Food enthusiast Alia Ibrahim reached out to me and in a breathless, excited email, proclaimed that she had a food story for me.  It was about her journey across the globe to find Alain Ducasse, infiltrating one of his master classes and finding some important lessons in the process.  Here is her story.

Alain Ducasse, needless to say, is one of the most instrumental French chefs and restaurateurs whom the world regards as “The Architect of Flavors.”

I have always been mesmerized by Alain Ducasse’s creations that I only got to see from afar (on TV etc.). When it came to gastronomy, there was always something about him that stirred my curiosity and interest.

Thus, I decided to go to Paris to solely meet him at Restaurant Alain Ducasse au Plaza Athènèe. I kept myself updated with his whereabouts (yes I’m sugarcoating “stalking”), and I was suddenly nuked by the fact that he left Paris. I did not give up. I was so determined to meet him that I signed up for a Baking Master Class at one of his restaurants in the Middle East.

I entered the restaurant with the biggest smile on my face, only to be disappointed, once more. As the maître d’ warmly welcomed me and escorted me to the kitchen, he also told me that Alain Ducasse took off the same day I landed. I wanted to leave at that moment, but I tried to ground myself.

Even though I crossed borders to meet Alain Ducasse, and not really cared for the baking class, I was surprised by the way I was all-consumed – even more interested in the class than the bakers who attended to learn all the recipes.

It was my turning point as a culinary arts aficionado – I hit so many realizations at once.

  1. As much as we think, as hardcore foodies, that our knowledge in food is on the right side of the bell curve, being alongside chefs who work for the world’s very best opens our eyes to the many voids in our knowledge… and it fills those voids
  2. Such master classes, even though might not benefit us in the sense of executing the “secret” recipes, offer keys to understanding culinary arts like never before
  3. These classes also reveal the reasons why fine dining, as an overall experience, is indeed worthy of its cost when done properly
  4. New facets to reviewing food are created, new sensibilities, and new perspectives

The “unofficial” lessons (the side-note kind of lessons) surpassed the “official” ones at the master class. The chefs drew our attention to the littlest details of food, whether the cooking of it or its consumption. For example, the pastry chef emphasized on how the cooking of caramel and its addition to desserts should be in regard to the weather (less when it’s hot, more when it’s cold), and how fruits and vegetables should only be consumed in respect to their seasons.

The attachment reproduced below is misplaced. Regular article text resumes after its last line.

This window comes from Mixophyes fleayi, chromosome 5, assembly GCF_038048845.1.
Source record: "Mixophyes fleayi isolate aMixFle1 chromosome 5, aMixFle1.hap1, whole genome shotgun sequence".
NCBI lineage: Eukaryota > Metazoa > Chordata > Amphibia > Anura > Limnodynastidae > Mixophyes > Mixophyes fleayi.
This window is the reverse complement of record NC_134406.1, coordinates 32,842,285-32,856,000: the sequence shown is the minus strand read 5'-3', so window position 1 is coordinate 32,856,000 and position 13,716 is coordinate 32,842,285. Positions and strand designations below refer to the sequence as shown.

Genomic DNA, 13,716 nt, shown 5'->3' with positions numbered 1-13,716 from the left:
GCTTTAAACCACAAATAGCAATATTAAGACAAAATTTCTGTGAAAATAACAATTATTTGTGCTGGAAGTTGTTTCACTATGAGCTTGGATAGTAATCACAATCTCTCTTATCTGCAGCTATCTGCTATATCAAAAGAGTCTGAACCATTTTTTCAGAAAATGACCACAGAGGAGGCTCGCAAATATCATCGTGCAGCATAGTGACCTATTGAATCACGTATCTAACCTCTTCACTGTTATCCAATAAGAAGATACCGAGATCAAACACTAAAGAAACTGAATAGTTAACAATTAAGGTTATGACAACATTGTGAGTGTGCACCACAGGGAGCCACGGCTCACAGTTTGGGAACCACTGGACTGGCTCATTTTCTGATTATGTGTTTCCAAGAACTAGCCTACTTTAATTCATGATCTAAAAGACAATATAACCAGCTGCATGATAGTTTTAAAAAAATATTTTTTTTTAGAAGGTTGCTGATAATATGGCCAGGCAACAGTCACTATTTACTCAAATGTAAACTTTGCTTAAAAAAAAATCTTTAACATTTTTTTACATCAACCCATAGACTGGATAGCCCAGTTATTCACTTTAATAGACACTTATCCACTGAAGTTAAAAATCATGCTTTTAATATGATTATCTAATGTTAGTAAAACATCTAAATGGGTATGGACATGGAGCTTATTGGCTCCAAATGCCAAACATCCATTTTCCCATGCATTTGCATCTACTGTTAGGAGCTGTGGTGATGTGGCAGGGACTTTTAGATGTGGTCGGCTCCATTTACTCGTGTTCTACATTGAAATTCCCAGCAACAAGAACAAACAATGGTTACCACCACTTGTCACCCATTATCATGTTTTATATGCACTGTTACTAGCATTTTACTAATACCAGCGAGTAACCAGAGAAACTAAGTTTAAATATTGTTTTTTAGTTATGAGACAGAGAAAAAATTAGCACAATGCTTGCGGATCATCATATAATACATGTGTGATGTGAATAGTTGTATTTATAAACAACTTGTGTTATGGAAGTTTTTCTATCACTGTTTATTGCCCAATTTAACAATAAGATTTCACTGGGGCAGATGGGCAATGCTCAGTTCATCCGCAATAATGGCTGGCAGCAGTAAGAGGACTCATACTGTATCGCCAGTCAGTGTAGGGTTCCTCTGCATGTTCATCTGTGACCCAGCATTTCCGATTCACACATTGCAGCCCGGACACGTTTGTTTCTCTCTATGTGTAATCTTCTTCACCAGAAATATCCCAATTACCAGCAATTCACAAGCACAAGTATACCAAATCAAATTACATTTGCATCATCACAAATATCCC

He also shared the birthplaces of the best ingredients, and how we should not be fooled by the “good enough” ingredients (i.e. fleur de sel should be from West of France, almond milk from Italy, chia seeds from South America, and sugar from cane is better than land (beetroot) sugar)… to name a few.

Moreover, among the many lessons learned, I will never forget the “10, 10, 10” technique, in which one is supposed to wait until caramel is cooled to remove it, instead of applying cold compress or ice on the burnt skin.

Equally important, watching the chefs synchronize perfectly in a clean and organized kitchen, smile even under pressure, use only organic and premium ingredients, utter knowledge, and wisdom, and deliver their feelings before the dishes (that seem as though have fallen from heaven) really justify why fine dining is what it is.

It all starts from the kitchen, the backstage, and it all stems from the core principles of culinary arts that the team follows. Being in that backstage, just like a theater, gives an idea of the hard work that the performers (the chefs) put in their creations. As food reviewers, food fanatics… whatever we may call ourselves, we often attend the show, the front stage, and we critique accordingly. Yet, having a closer look at what happens in the kitchen is an opportunity we should always consider. It so beautifully widens our horizons and ignites the emotional aspect of food.

All in all, I may not have met Alain Ducasse like I planned, but I have definitely understood him and his success through his exceptional team, especially through the performance of chef Benoit Champeau – the head pastry chef at Alain Ducasse Enterprises.

About the Author
Although a holder of BA in International Affairs, Alia considered food as a career in her early days in university. She was a Nutrition and Health Sciences student at first until she found a bigger challenge in International Affairs. It might seem like the two majors are worlds apart, but her background in health sciences strengthened her passion for food, and her degree in politics made her the writer and researcher that she is today. Every so often, the two harmonize with each other.

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